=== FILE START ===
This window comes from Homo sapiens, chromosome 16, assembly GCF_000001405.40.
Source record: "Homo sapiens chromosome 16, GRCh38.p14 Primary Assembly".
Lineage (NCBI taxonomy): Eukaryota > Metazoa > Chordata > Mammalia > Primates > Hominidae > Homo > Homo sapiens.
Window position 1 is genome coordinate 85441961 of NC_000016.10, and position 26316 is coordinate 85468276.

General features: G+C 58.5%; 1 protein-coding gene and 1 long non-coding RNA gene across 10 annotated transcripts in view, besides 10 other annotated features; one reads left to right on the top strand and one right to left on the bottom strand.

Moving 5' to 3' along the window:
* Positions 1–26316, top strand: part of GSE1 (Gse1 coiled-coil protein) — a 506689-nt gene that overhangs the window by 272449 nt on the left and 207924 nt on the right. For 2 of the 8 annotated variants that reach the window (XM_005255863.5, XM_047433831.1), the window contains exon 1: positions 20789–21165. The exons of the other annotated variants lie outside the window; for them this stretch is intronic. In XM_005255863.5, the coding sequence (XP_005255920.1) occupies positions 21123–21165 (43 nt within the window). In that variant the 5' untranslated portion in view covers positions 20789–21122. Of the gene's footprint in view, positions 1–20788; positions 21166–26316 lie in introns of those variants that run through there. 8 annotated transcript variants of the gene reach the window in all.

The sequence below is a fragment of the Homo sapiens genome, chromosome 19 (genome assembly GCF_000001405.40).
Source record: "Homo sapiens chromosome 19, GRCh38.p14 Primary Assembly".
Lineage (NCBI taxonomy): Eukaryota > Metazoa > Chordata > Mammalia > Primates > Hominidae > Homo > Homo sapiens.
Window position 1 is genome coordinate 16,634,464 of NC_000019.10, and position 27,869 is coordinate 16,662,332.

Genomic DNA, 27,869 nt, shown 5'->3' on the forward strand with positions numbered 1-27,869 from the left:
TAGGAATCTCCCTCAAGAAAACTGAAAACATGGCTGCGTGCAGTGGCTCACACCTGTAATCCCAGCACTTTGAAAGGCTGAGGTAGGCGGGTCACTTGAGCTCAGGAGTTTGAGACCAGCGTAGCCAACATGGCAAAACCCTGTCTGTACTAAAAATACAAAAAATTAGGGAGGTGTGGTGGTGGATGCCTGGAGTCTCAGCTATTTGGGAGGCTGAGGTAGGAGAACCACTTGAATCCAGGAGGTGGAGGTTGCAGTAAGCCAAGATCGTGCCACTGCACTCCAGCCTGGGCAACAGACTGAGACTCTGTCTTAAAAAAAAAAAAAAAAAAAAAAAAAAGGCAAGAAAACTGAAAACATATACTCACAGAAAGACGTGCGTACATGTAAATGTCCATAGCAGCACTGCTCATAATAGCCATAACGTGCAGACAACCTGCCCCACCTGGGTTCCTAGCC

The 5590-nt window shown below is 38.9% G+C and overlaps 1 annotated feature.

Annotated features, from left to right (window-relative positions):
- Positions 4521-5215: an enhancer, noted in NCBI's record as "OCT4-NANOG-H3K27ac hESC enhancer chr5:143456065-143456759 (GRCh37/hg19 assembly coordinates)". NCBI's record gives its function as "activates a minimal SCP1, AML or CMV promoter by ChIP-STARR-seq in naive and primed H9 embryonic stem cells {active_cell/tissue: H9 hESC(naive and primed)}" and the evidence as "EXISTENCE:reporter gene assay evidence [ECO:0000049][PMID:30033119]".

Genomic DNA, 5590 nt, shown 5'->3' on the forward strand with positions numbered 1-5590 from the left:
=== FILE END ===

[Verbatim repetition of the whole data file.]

This window comes from Homo sapiens, chromosome 16, assembly GCF_000001405.40.
Source record: "Homo sapiens chromosome 16, GRCh38.p14 Primary Assembly".
Lineage (NCBI taxonomy): Eukaryota > Metazoa > Chordata > Mammalia > Primates > Hominidae > Homo > Homo sapiens.
Window position 1 is genome coordinate 85441961 of NC_000016.10, and position 26316 is coordinate 85468276.

General features: G+C 58.5%; 1 protein-coding gene and 1 long non-coding RNA gene across 10 annotated transcripts in view, besides 10 other annotated features; one reads left to right on the top strand and one right to left on the bottom strand.

Moving 5' to 3' along the window:
* Positions 1–26316, top strand: part of GSE1 (Gse1 coiled-coil protein) — a 506689-nt gene that overhangs the window by 272449 nt on the left and 207924 nt on the right. For 2 of the 8 annotated variants that reach the window (XM_005255863.5, XM_047433831.1), the window contains exon 1: positions 20789–21165. The exons of the other annotated variants lie outside the window; for them this stretch is intronic. In XM_005255863.5, the coding sequence (XP_005255920.1) occupies positions 21123–21165 (43 nt within the window). In that variant the 5' untranslated portion in view covers positions 20789–21122. Of the gene's footprint in view, positions 1–20788; positions 21166–26316 lie in introns of those variants that run through there. 8 annotated transcript variants of the gene reach the window in all.

The sequence below is a fragment of the Homo sapiens genome, chromosome 19 (genome assembly GCF_000001405.40).
Source record: "Homo sapiens chromosome 19, GRCh38.p14 Primary Assembly".
Lineage (NCBI taxonomy): Eukaryota > Metazoa > Chordata > Mammalia > Primates > Hominidae > Homo > Homo sapiens.
Window position 1 is genome coordinate 16,634,464 of NC_000019.10, and position 27,869 is coordinate 16,662,332.

Genomic DNA, 27,869 nt, shown 5'->3' on the forward strand with positions numbered 1-27,869 from the left:
TAGGAATCTCCCTCAAGAAAACTGAAAACATGGCTGCGTGCAGTGGCTCACACCTGTAATCCCAGCACTTTGAAAGGCTGAGGTAGGCGGGTCACTTGAGCTCAGGAGTTTGAGACCAGCGTAGCCAACATGGCAAAACCCTGTCTGTACTAAAAATACAAAAAATTAGGGAGGTGTGGTGGTGGATGCCTGGAGTCTCAGCTATTTGGGAGGCTGAGGTAGGAGAACCACTTGAATCCAGGAGGTGGAGGTTGCAGTAAGCCAAGATCGTGCCACTGCACTCCAGCCTGGGCAACAGACTGAGACTCTGTCTTAAAAAAAAAAAAAAAAAAAAAAAAAAGGCAAGAAAACTGAAAACATATACTCACAGAAAGACGTGCGTACATGTAAATGTCCATAGCAGCACTGCTCATAATAGCCATAACGTGCAGACAACCTGCCCCACCTGGGTTCCTAGCC

The 5590-nt window shown below is 38.9% G+C and overlaps 1 annotated feature.

Annotated features, from left to right (window-relative positions):
- Positions 4521-5215: an enhancer, noted in NCBI's record as "OCT4-NANOG-H3K27ac hESC enhancer chr5:143456065-143456759 (GRCh37/hg19 assembly coordinates)". NCBI's record gives its function as "activates a minimal SCP1, AML or CMV promoter by ChIP-STARR-seq in naive and primed H9 embryonic stem cells {active_cell/tissue: H9 hESC(naive and primed)}" and the evidence as "EXISTENCE:reporter gene assay evidence [ECO:0000049][PMID:30033119]".

Genomic DNA, 5590 nt, shown 5'->3' on the forward strand with positions numbered 1-5590 from the left: